Digital Green Certificates

Update on EU’s Vaccine Passport Scheme

We have an update today on yesterday’s vote in the European Parliament, which essentially waved through the Commission’s plans to roll out a vaccine passport scheme across the EU, which we covered yesterday. This is a guest post from a source within the EU.

In Brussels yesterday the European Parliament adopted a negotiating position on the Commission’s Digital Green Certificate proposal. 575 MEPs voted for a compromise text, with 80 against and 40 abstentions.

Voting took place remotely after three hours of speeches to a mostly empty chamber.

The Commission’s desire to create a universal system of health check points within the EU was apparent before the Plenary Session. During the debate it became increasingly clear that these checks will be taking place beyond Member State borders.

MEPs were resigned to passing the Regulation in order to “return to normal” even if it “puts Schengen at stake”.

Voter concerns that European society would be divided were occasionally relayed, usually as a prefix to a bald statement that the DGC would neither discriminate nor function as a pass for entry into Member States.

A handful of MEPs asked to examine the Proposal more critically.

With Parliament’s approval – and the three EU Institutions already in alignment – negotiations between Commission, Council and Parliament on the final text will be a mere formality.

We can expect the rubberstamp by June, ushering in a sophisticated and probably enduring system of health checks across Europe, enhanced by the draconian Passenger Locator Form, also on its way to becoming law.

The EU’s Vaccine Passport Scheme Could Destroy Peace in Northern Ireland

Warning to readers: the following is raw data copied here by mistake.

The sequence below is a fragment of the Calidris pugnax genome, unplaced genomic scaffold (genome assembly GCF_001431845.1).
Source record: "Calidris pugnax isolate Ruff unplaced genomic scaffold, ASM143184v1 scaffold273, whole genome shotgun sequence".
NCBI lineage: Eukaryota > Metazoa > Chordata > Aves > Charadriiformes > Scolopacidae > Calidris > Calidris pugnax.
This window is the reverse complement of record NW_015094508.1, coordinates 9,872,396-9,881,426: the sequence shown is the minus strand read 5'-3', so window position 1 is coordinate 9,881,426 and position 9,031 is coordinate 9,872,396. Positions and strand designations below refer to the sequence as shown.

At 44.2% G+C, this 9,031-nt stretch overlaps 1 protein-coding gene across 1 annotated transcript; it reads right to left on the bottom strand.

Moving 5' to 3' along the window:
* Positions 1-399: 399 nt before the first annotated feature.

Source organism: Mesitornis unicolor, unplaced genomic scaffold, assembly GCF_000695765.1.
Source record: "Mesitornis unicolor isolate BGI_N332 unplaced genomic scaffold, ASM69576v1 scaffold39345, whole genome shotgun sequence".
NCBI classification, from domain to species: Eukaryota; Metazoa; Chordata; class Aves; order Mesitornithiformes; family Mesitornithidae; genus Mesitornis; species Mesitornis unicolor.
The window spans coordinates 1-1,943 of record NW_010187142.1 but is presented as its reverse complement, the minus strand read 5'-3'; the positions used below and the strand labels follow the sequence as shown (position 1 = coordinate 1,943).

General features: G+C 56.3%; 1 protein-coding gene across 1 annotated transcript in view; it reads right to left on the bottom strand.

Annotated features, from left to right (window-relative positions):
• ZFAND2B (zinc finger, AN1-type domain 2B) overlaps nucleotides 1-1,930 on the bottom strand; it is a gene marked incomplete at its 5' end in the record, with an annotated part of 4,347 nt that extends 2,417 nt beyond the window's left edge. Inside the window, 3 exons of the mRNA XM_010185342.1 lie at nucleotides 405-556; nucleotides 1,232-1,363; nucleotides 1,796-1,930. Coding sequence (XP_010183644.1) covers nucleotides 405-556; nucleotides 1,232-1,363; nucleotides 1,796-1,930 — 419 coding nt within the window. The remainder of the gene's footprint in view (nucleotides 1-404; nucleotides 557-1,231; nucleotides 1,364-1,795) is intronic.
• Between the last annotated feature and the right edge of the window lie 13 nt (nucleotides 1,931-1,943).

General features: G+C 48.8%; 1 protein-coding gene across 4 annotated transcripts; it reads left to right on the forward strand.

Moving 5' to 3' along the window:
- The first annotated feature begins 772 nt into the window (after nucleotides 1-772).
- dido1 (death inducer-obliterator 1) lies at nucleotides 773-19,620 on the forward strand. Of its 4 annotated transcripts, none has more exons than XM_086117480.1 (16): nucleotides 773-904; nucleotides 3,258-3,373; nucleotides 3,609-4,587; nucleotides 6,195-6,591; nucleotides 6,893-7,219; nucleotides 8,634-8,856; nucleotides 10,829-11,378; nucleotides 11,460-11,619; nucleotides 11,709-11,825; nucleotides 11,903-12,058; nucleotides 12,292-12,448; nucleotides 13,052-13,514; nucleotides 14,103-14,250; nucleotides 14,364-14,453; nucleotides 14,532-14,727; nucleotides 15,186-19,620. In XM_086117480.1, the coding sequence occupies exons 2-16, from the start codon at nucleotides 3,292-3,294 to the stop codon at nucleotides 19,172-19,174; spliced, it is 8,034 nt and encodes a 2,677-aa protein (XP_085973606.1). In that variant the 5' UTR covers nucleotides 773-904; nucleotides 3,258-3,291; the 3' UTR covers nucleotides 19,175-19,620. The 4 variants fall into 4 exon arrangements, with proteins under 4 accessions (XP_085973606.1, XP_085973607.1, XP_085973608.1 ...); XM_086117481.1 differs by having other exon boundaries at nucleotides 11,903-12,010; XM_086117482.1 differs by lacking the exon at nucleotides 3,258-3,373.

Today, the European Parliament will vote on the introduction of vaccine passports within the EU, known as Digital Green Certificates. Ciarán McCollum, a barrister and linguist from Northern Ireland who advises on matters of European law, has written a piece for Lockdown Sceptics expressing his concern that this scheme will destroy the fragile peace in Northern Ireland. Here’s an extract:

The proposed regulation will cost Europe dearly. There are the financial implications of a universal border control regime which involves the constant handling of that most sensitive of data types: medical records. There is the loss of ideals intrinsic to European democracy. But more pertinently for me, there is the situation in Northern Ireland.

The Explanatory Memorandum calls freedom of movement one of the EU’s “most cherished achievements” and a “driver of its economy”. It is also a driver of peace in my home. The Northern Irish remain citizens of Europe without the Union, and will not accept being checked upon entry into what about a million of them consider their home: the neighbouring Member State of Ireland. The prospect of violence is terrible.

Despite these risks and contrary to the recently introduced Better Regulation Rules, the DGC controls are being rushed through with nary a cost-benefit analysis, impact assessment or public consultation and with limited parliamentary debate. Why? Well, in the words of the Head of the Commision’s Covid Taskforce, Thierry Breton, when speaking to RTL in March, so that Europeans can once again “enter a public place” and “live without being a risk to each other”. Could Mr Breton really mean to suggest that there ever was, or ever can be, life without risk? Has the Parisian gentleman, when crossing his home city by car for example, ever encountered the 4-lane 12-exit roundabout at the Arc de Triomphe?

Worth reading in full.